“And since, as a human being, I cannot allow myself to be fragmented into a Negro at one time, a woman at another, or a worker at another, I must find a unifying principle in all these movements to which I can adhere. … This, it seems to me, is not only good politics but may be the price of survival.”
“As an American I inherit the magnificent tradition of an endless march toward freedom and toward the dignity of all mankind,” wrote Pauli Murray in 1945. Within every community there are those who refuse to conform to standards imposed on them. Some of these, by sheer force of will, make sure their voices are heard in support of the “march toward freedom.” Activist, writer, attorney and Episcopal priest Pauli Murray demanded to be heard. Yet, in spite of her myriad contributions to the struggle for civil rights for both women and African Americans, Murray has remained, for too long, on the historical periphery.
Anna Pauline “Pauli” Murray was born to William and Agnes (Fitzgerald) Murray in Baltimore, Maryland, on November 20, 1910. By the time Murray reached adolescence, she had lost both her parents and was raised by her maternal grandparents (Robert and Cornelia Fitzgerald) and her maternal aunt (Pauline Fitzgerald Dame) in Durham, North Carolina. After graduating from Hillsdale High School, a historically Black school in Durham, Murray moved to New York City to continue her education and improve her chances of getting into college. Because she was female, she could not attend her first choice, Columbia University (the first women wouldn’t receive diplomas from Columbia’s undergraduate program until 1987). Unable to afford Columbia’s sister school Barnard College, Murray enrolled at Hunter College (which Murray would call “the poor girl’s Radcliffe”), where she earned a bachelor’s degree in English in 1933.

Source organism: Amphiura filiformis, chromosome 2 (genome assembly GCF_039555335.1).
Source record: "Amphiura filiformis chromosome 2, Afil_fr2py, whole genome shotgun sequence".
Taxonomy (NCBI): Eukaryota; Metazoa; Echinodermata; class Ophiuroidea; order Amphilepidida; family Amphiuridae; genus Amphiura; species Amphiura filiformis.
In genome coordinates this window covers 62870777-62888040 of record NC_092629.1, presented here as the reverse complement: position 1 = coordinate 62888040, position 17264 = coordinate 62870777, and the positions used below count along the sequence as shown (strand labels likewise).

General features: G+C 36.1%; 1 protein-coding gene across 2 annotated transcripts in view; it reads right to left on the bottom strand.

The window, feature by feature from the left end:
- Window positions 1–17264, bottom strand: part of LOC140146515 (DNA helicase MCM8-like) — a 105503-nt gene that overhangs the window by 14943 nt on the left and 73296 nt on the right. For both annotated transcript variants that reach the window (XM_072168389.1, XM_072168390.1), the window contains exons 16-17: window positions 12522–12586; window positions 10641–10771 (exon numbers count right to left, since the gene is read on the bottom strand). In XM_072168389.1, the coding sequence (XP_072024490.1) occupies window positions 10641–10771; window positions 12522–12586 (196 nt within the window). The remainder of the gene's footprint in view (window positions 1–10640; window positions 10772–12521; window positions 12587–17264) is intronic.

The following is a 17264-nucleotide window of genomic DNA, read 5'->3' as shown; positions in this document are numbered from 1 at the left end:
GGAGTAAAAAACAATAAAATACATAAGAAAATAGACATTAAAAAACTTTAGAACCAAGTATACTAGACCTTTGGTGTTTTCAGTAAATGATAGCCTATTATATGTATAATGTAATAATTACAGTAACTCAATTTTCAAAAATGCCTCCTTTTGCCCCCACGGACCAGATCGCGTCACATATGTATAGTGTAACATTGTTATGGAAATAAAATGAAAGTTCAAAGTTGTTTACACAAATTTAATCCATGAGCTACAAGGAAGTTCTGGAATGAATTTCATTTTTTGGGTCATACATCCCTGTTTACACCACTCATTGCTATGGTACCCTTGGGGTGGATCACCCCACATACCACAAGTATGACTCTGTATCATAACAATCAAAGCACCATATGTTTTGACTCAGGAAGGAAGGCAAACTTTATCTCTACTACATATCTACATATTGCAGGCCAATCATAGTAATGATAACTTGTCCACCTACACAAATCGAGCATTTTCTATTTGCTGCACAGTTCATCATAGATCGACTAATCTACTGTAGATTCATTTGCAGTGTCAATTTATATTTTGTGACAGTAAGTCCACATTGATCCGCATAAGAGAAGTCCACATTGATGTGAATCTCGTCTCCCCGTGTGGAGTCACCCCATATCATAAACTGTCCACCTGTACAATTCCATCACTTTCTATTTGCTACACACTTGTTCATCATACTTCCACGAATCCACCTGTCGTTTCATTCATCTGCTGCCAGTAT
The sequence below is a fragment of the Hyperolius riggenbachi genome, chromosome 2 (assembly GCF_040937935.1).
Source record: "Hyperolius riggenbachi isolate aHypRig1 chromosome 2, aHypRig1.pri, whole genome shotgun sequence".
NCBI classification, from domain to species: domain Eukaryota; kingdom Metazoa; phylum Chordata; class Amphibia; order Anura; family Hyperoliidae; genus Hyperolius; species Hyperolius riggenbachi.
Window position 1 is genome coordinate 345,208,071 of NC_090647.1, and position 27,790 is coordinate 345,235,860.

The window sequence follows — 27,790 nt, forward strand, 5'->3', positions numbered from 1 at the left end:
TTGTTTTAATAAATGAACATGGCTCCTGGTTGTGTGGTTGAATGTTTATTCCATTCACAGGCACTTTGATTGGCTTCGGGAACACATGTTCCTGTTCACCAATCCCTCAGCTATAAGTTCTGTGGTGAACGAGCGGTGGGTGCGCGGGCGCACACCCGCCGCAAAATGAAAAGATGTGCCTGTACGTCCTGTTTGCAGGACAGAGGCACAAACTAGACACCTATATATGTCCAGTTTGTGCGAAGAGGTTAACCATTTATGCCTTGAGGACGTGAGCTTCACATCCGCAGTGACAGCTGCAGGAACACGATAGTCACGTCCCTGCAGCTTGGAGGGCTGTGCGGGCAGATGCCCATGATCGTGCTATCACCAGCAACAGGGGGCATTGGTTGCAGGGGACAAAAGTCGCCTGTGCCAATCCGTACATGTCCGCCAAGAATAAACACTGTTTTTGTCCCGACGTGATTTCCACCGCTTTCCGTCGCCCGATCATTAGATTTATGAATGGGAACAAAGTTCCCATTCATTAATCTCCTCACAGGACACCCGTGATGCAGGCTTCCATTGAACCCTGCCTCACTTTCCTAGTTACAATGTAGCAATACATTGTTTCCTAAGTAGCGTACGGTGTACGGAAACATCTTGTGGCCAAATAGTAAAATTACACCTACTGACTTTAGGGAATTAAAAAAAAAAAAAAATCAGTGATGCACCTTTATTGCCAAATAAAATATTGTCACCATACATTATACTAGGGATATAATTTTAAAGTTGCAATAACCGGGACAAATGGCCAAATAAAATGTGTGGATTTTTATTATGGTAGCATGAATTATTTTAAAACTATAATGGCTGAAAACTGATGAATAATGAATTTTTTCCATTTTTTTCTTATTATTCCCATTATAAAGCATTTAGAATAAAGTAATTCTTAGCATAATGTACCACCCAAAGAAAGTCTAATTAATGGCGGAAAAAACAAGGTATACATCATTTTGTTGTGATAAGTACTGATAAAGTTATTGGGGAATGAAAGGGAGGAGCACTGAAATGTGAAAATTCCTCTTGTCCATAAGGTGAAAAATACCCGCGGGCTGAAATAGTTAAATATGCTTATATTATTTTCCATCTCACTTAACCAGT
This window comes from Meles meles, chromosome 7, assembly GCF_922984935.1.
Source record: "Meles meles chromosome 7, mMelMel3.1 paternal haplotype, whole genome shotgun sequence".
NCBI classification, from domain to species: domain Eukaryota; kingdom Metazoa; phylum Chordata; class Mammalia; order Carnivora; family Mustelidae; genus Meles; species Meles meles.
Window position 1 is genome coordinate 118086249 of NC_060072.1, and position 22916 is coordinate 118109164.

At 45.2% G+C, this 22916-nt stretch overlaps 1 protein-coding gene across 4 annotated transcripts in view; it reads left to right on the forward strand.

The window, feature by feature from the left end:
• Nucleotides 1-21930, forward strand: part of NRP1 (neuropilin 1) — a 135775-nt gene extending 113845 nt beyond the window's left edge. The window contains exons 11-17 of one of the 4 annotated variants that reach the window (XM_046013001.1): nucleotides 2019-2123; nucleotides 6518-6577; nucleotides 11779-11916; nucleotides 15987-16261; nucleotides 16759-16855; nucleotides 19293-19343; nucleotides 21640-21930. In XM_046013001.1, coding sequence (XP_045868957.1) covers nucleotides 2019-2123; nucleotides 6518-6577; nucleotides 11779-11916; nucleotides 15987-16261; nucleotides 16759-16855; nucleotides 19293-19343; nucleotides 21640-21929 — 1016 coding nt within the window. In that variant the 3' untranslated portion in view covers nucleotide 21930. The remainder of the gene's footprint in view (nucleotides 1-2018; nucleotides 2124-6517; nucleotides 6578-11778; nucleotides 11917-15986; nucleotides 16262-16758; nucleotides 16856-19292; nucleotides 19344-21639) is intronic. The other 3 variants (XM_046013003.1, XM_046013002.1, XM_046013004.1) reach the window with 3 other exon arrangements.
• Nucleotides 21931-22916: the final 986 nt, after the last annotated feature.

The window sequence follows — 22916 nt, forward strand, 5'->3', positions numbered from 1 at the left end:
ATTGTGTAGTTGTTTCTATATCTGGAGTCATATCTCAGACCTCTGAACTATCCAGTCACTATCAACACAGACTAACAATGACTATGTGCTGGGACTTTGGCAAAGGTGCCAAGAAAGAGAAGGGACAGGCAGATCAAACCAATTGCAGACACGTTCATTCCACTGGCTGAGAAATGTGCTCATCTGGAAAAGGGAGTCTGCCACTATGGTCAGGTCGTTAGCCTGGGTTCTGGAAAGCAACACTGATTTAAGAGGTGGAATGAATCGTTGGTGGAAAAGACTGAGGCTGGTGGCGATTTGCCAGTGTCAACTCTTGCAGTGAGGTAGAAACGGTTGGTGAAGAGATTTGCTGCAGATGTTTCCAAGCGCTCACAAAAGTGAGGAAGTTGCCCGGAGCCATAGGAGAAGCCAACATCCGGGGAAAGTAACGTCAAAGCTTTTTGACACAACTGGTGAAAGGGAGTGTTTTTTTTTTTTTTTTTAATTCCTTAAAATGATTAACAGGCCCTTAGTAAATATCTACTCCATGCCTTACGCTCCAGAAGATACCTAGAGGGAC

During the Great Depression, Murray worked with both the Women’s Auxiliary of the Civilian Conservation Corps (CCC) and with the Works Progress Administration (WPA). She became a member of the peace and justice organization, Fellowship of Reconciliation (FOR), and in 1940, fifteen years prior to Rosa Parks’ protest of Alabama’s bus segregation law, Murray and fellow FOR member Adelene McBean were arrested for refusing to give up their seats on a segregated bus in Petersburg, Virginia. Inspired to study law as a means to address injustice, Murray applied to the University of North Carolina School of Law but was denied admission on the basis of her race. Following in her father’s footsteps, Murray enrolled at Howard University’s law school in 1941, becoming the only woman in her class. At Howard, Murray experienced sexism and coined the term “Jane Crow” to describe the discrimination she faced as a woman.
Murray finished first in her class at Howard Law School. Although it was customary for top students to continue their legal studies at Harvard Law School with the assistance of the Julius Rosenwald Fellowship program, Harvard rejected her because of her gender. Undeterred, Murray continued her legal studies at the University of California, Berkeley. After earning an LL.M. degree from Berkeley, Murray was hired as a deputy attorney general for the state of California, another first for an African American, regardless of gender.
In her 1951 book, States’ Laws on Race and Color, Murray offered a definitive framework for challenging state segregation laws. Thurgood Marshall, then the head of the NAACP Legal Defense and Education Fund, cited her book as critical to attorneys working on civil rights cases; it was of particular value to Marshall’s team in preparation for the landmark Brown v Board of Education school desegregation case in 1954..